On this project especially, I had to use bias binding to finish all the edges of my silk pieces... which is basically the entire dress. Overlocking the edges of a silk piece is blasphemy. Never do it. Merrow edges are ok but those are mostly decorative anyways. I just think overlocking the edge of a silk piece lessens the quality of using silk in the first place (or maybe I just like to torture myself). I used bias strips cut from the lining fabric, which was a soft acetate. Still very difficult to sew considering my silk was stretch silk and the lining is very thin as well. The hem of the skirt is finished with self bias binding (the silk). You can imagine how long this took me, I pretty much wanted to call it a night after sewing the entire hem.
There is 1 zipper along the side of the dress as I did not want to put a zipper along the center back--I thought it would look cheap and gross.
For the cuffs, I pinned 3/8" width satin ribbon (this costume had a triple whammy-- silk charmeuse, double faced satin ribbon, AND bias binding=ragequit) and stitched these very carefully in place. Yes I interfaced the cuffs. I hand-gathered the sleeves along the cap (not along the entire cap, for a total width of 5", which was reduced to 3") I hand-gathered the bottom of the sleeve to fit my cuffs. Sewing cuffed sleeves are easy unless you have a tiny ass bicep and you have to end up hand-sewing the cuff along the inside because you can't wedge the fabric between the machine arm and the needle. For me it is easier to sew the entire sleeve piece, then attach the sleeve to the armhole because I don't want to have to deal with handling the entire dress just to sew on a damn cuff or something.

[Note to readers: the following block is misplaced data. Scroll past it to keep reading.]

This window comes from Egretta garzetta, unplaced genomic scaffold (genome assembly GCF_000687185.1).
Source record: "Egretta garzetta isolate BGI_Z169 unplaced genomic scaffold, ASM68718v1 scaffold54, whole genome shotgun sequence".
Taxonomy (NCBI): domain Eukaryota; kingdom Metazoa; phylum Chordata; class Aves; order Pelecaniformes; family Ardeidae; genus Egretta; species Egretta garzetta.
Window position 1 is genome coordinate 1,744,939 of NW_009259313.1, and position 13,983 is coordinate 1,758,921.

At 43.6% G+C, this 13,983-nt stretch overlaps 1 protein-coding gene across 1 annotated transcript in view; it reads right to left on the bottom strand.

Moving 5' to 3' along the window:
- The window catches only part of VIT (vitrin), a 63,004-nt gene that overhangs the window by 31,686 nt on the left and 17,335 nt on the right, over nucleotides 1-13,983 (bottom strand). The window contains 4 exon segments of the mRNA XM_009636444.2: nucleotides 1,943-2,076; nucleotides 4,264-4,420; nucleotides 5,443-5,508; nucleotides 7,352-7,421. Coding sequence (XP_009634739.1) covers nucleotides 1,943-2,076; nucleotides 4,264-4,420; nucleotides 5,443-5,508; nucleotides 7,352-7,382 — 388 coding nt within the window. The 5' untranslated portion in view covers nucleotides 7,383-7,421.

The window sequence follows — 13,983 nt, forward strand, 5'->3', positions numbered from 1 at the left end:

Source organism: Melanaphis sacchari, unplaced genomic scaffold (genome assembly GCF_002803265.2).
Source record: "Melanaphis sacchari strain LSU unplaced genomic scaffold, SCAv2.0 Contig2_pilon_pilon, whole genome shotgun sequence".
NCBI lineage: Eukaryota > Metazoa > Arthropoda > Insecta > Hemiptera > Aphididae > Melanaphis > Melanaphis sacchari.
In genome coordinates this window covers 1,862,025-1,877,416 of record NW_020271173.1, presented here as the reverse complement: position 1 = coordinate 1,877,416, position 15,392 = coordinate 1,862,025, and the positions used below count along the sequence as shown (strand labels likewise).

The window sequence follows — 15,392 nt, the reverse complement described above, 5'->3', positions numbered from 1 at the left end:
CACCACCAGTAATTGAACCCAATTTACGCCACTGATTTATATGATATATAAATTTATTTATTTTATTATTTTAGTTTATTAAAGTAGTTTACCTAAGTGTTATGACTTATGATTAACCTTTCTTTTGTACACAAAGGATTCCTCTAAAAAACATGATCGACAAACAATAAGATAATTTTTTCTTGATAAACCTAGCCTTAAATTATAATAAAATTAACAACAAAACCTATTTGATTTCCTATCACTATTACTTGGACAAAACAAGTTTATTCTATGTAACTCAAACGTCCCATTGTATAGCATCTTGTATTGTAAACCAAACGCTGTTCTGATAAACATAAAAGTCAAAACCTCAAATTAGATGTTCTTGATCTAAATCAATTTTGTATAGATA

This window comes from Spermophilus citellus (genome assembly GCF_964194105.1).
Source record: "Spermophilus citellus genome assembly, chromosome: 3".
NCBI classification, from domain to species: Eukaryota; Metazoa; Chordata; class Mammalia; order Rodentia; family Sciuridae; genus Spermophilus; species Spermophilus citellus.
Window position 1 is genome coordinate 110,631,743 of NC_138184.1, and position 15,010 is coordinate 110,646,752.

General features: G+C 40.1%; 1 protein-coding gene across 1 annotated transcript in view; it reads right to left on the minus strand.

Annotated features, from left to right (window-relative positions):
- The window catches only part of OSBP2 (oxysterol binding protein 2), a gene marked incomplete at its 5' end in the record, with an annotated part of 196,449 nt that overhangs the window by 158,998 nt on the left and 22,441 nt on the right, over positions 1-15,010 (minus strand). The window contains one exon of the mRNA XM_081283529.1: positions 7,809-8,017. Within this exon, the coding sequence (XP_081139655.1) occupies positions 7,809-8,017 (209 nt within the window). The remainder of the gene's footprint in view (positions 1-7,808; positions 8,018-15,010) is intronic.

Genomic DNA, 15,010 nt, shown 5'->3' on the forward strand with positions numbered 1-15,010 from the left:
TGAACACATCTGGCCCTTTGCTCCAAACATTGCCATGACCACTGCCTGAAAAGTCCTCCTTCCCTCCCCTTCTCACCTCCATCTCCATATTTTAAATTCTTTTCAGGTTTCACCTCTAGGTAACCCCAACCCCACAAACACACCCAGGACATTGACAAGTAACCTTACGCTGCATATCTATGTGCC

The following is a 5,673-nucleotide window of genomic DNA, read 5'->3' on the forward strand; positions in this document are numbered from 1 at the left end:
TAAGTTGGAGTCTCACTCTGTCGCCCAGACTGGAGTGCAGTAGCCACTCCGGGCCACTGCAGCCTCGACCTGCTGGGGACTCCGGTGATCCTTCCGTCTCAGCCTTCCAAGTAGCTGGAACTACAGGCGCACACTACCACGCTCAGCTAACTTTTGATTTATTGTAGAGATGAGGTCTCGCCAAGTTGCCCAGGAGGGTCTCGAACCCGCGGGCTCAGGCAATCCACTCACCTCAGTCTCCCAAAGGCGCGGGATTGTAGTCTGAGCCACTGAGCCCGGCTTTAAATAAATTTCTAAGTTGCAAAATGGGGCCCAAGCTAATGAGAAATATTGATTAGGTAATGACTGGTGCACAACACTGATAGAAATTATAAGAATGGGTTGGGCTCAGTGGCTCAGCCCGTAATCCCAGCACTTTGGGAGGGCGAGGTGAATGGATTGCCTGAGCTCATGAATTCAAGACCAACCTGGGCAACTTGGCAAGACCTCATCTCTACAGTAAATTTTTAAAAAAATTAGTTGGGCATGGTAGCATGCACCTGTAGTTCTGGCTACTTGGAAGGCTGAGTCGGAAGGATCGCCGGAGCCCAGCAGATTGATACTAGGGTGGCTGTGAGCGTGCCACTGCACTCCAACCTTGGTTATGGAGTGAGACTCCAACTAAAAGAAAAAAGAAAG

You can see that the ribbon does not match along the cuff seam--I didn't mind this because the ribbon is randomly placed in the reference images. Also, unless someone is staring underneath your arms, nobody is really going to notice this.
If you're going to be hand-gathering a lightweight fabric such as silk charmeuse, I highly suggest loosening your stitch tension and gently tugging the fabric while sewing to help the fabric move along smoothly. Or you could buy a walking foot that might make it easier. I will probably need to invest in one as I've been sewing all kinds of different things these days.
The petticoat is shown as below. I overlocked all the edges as you can see. If you sew a lot I suggest you spend the money and buy a serger, this one was about $300-$350 and you can use it for knits as well. I have the option of switching between a single-needle and double-needle option, which is great. Totally worth your money if you sew alllllll the time.
I sandwiched the ruffle as below, and you can see how using these 2 colors creates a cool effect.
The pink layer is on the outside, yellow on the inside.
To finish up the dress, I had to sew the ruffles/pleats--I chose to go with pleats--at the center front. I used the leftover linen from my apron fabric and hand-pleated the trim. I just eyed the pleats as I stitched because I'm lazy and didn't want to mark equal distances on my pleats. Don't be lazy ok?
Aaaaand here's a preview of what I've got so far! Yes the petticoat is sticking out a bit too much so I'll have to reduce it from the waistband area.
The only things left for me to do on this dress are to sculpt the necklace, dye the obi ties, and make the mask to finish the obi. I will be purchasing the stockings and boots.